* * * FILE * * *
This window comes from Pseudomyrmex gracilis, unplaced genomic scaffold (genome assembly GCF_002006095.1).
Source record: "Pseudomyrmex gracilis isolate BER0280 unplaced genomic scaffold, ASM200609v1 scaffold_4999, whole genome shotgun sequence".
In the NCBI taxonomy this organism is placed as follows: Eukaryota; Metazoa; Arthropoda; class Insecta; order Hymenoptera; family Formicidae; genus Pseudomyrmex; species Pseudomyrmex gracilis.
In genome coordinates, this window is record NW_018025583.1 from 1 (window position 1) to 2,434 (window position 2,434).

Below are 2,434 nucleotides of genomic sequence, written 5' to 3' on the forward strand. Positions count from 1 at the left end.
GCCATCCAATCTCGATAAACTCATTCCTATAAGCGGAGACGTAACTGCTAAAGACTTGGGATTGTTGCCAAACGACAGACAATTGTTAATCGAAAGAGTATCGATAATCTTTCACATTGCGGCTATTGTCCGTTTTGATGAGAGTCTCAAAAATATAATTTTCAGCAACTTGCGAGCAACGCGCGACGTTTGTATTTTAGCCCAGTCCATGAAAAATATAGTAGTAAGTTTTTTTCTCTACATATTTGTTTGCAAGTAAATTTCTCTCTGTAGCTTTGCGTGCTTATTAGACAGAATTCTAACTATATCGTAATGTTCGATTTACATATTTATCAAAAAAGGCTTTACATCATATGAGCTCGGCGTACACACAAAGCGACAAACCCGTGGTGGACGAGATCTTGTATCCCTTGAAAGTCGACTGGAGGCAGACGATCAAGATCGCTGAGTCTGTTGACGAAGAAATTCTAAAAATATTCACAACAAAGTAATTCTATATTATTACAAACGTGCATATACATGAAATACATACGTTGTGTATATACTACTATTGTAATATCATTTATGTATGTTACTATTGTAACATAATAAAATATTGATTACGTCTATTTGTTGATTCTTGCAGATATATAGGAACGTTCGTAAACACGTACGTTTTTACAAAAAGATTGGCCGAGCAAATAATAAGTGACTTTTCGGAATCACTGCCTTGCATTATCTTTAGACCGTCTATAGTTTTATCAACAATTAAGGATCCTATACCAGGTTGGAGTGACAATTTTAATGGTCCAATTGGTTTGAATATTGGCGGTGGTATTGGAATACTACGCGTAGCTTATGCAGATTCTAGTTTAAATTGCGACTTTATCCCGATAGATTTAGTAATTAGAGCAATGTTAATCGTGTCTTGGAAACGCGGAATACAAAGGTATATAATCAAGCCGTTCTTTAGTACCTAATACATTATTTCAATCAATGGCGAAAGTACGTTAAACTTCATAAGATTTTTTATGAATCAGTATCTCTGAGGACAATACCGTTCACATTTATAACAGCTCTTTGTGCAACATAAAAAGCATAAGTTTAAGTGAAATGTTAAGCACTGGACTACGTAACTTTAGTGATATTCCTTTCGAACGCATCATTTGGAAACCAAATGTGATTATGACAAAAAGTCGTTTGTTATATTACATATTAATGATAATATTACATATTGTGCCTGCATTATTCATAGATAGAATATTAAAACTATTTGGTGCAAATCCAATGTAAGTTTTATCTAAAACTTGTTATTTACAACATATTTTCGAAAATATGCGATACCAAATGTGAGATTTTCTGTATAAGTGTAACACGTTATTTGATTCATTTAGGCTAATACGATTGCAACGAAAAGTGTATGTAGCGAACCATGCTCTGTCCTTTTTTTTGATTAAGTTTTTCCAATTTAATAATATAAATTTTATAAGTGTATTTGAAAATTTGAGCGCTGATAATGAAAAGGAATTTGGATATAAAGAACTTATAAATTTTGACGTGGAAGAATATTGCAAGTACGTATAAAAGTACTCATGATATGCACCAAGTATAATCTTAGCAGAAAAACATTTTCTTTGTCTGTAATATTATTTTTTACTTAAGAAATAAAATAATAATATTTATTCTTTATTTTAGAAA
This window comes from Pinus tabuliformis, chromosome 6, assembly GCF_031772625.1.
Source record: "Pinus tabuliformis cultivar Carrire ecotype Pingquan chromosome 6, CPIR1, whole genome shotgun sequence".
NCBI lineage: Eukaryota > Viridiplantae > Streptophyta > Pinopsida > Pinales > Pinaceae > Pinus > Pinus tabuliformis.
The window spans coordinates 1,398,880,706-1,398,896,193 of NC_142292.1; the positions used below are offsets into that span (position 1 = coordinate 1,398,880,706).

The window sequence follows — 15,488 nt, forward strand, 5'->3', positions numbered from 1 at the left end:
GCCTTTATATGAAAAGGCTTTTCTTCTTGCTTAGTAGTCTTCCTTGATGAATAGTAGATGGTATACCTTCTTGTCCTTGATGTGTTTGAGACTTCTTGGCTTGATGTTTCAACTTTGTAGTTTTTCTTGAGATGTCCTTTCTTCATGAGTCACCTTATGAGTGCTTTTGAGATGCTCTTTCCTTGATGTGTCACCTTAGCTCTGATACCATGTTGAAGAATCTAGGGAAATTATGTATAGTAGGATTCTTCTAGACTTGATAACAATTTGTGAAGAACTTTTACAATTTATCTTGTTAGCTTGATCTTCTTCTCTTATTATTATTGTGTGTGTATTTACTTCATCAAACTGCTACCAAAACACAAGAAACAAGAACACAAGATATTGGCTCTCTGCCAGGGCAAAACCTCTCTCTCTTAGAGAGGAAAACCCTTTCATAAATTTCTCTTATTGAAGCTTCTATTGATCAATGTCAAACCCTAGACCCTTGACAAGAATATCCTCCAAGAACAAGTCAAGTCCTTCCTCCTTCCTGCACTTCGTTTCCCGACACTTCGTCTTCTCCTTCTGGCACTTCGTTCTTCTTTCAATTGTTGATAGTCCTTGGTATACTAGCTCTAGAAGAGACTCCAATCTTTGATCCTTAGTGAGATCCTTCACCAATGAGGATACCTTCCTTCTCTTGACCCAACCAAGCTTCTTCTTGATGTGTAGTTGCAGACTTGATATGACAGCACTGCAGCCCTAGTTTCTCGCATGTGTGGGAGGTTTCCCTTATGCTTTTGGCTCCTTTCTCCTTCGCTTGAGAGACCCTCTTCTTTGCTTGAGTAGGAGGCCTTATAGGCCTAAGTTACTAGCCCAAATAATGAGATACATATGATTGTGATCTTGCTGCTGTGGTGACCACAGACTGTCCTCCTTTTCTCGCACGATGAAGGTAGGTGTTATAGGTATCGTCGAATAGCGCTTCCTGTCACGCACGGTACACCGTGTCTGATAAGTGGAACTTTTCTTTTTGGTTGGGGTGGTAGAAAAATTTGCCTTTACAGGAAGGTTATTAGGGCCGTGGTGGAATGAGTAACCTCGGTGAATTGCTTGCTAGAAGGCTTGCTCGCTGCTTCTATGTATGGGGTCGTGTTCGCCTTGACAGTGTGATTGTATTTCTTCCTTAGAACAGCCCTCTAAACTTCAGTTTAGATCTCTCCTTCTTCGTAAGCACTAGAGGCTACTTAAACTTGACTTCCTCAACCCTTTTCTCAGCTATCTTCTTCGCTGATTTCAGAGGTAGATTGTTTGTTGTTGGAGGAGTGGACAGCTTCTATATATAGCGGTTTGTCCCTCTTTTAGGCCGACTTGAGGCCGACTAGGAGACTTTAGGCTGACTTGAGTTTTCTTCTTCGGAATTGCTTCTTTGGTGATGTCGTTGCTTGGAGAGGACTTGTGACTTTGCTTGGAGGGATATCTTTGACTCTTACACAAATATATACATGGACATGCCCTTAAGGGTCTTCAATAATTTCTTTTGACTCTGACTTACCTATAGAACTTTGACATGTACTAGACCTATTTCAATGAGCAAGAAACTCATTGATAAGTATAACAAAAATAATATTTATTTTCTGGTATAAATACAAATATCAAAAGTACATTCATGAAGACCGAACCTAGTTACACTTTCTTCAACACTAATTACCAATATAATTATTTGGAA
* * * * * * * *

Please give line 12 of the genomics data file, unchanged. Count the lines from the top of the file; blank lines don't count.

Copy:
GCCTTTATATGAAAAGGCTTTTCTTCTTGCTTAGTAGTCTTCCTTGATGAATAGTAGATGGTATACCTTCTTGTCCTTGATGTGTTTGAGACTTCTTGGCTTGATGTTTCAACTTTGTAGTTTTTCTTGAGATGTCCTTTCTTCATGAGTCACCTTATGAGTGCTTTTGAGATGCTCTTTCCTTGATGTGTCACCTTAGCTCTGATACCATGTTGAAGAATCTAGGGAAATTATGTATAGTAGGATTCTTCTAGACTTGATAACAATTTGTGAAGAACTTTTACAATTTATCTTGTTAGCTTGATCTTCTTCTCTTATTATTATTGTGTGTGTATTTACTTCATCAAACTGCTACCAAAACACAAGAAACAAGAACACAAGATATTGGCTCTCTGCCAGGGCAAAACCTCTCTCTCTTAGAGAGGAAAACCCTTTCATAAATTTCTCTTATTGAAGCTTCTATTGATCAATGTCAAACCCTAGACCCTTGACAAGAATATCCTCCAAGAACAAGTCAAGTCCTTCCTCCTTCCTGCACTTCGTTTCCCGACACTTCGTCTTCTCCTTCTGGCACTTCGTTCTTCTTTCAATTGTTGATAGTCCTTGGTATACTAGCTCTAGAAGAGACTCCAATCTTTGATCCTTAGTGAGATCCTTCACCAATGAGGATACCTTCCTTCTCTTGACCCAACCAAGCTTCTTCTTGATGTGTAGTTGCAGACTTGATATGACAGCACTGCAGCCCTAGTTTCTCGCATGTGTGGGAGGTTTCCCTTATGCTTTTGGCTCCTTTCTCCTTCGCTTGAGAGACCCTCTTCTTTGCTTGAGTAGGAGGCCTTATAGGCCTAAGTTACTAGCCCAAATAATGAGATACATATGATTGTGATCTTGCTGCTGTGGTGACCACAGACTGTCCTCCTTTTCTCGCACGATGAAGGTAGGTGTTATAGGTATCGTCGAATAGCGCTTCCTGTCACGCACGGTACACCGTGTCTGATAAGTGGAACTTTTCTTTTTGGTTGGGGTGGTAGAAAAATTTGCCTTTACAGGAAGGTTATTAGGGCCGTGGTGGAATGAGTAACCTCGGTGAATTGCTTGCTAGAAGGCTTGCTCGCTGCTTCTATGTATGGGGTCGTGTTCGCCTTGACAGTGTGATTGTATTTCTTCCTTAGAACAGCCCTCTAAACTTCAGTTTAGATCTCTCCTTCTTCGTAAGCACTAGAGGCTACTTAAACTTGACTTCCTCAACCCTTTTCTCAGCTATCTTCTTCGCTGATTTCAGAGGTAGATTGTTTGTTGTTGGAGGAGTGGACAGCTTCTATATATAGCGGTTTGTCCCTCTTTTAGGCCGACTTGAGGCCGACTAGGAGACTTTAGGCTGACTTGAGTTTTCTTCTTCGGAATTGCTTCTTTGGTGATGTCGTTGCTTGGAGAGGACTTGTGACTTTGCTTGGAGGGATATCTTTGACTCTTACACAAATATATACATGGACATGCCCTTAAGGGTCTTCAATAATTTCTTTTGACTCTGACTTACCTATAGAACTTTGACATGTACTAGACCTATTTCAATGAGCAAGAAACTCATTGATAAGTATAACAAAAATAATATTTATTTTCTGGTATAAATACAAATATCAAAAGTACATTCATGAAGACCGAACCTAGTTACACTTTCTTCAACACTAATTACCAATATAATTATTTGGAA